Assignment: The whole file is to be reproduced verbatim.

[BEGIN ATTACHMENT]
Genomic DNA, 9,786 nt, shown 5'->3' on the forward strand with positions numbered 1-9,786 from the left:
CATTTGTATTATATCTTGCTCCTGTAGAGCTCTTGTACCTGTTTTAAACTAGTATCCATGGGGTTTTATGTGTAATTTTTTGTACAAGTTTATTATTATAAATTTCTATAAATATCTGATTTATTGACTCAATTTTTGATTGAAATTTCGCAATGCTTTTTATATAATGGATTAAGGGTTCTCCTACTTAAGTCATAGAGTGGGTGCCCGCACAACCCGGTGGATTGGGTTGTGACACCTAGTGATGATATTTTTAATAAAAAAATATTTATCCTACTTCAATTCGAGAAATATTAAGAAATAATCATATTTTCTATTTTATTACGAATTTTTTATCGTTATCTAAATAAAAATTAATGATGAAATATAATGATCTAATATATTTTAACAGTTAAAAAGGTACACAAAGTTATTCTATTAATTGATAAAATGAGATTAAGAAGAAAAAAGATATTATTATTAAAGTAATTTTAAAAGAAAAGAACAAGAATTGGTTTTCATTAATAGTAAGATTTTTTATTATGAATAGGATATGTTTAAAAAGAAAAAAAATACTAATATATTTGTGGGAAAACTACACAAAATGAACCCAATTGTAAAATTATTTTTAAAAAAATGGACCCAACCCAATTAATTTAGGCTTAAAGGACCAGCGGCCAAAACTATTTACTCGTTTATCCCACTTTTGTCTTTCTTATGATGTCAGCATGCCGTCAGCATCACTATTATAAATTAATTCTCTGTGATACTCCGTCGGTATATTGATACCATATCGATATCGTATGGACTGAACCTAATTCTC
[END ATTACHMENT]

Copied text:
Genomic DNA, 9,786 nt, shown 5'->3' on the forward strand with positions numbered 1-9,786 from the left:
CATTTGTATTATATCTTGCTCCTGTAGAGCTCTTGTACCTGTTTTAAACTAGTATCCATGGGGTTTTATGTGTAATTTTTTGTACAAGTTTATTATTATAAATTTCTATAAATATCTGATTTATTGACTCAATTTTTGATTGAAATTTCGCAATGCTTTTTATATAATGGATTAAGGGTTCTCCTACTTAAGTCATAGAGTGGGTGCCCGCACAACCCGGTGGATTGGGTTGTGACACCTAGTGATGATATTTTTAATAAAAAAATATTTATCCTACTTCAATTCGAGAAATATTAAGAAATAATCATATTTTCTATTTTATTACGAATTTTTTATCGTTATCTAAATAAAAATTAATGATGAAATATAATGATCTAATATATTTTAACAGTTAAAAAGGTACACAAAGTTATTCTATTAATTGATAAAATGAGATTAAGAAGAAAAAAGATATTATTATTAAAGTAATTTTAAAAGAAAAGAACAAGAATTGGTTTTCATTAATAGTAAGATTTTTTATTATGAATAGGATATGTTTAAAAAGAAAAAAAATACTAATATATTTGTGGGAAAACTACACAAAATGAACCCAATTGTAAAATTATTTTTAAAAAAATGGACCCAACCCAATTAATTTAGGCTTAAAGGACCAGCGGCCAAAACTATTTACTCGTTTATCCCACTTTTGTCTTTCTTATGATGTCAGCATGCCGTCAGCATCACTATTATAAATTAATTCTCTGTGATACTCCGTCGGTATATTGATACCATATCGATATCGTATGGACTGAACCTAATTCTC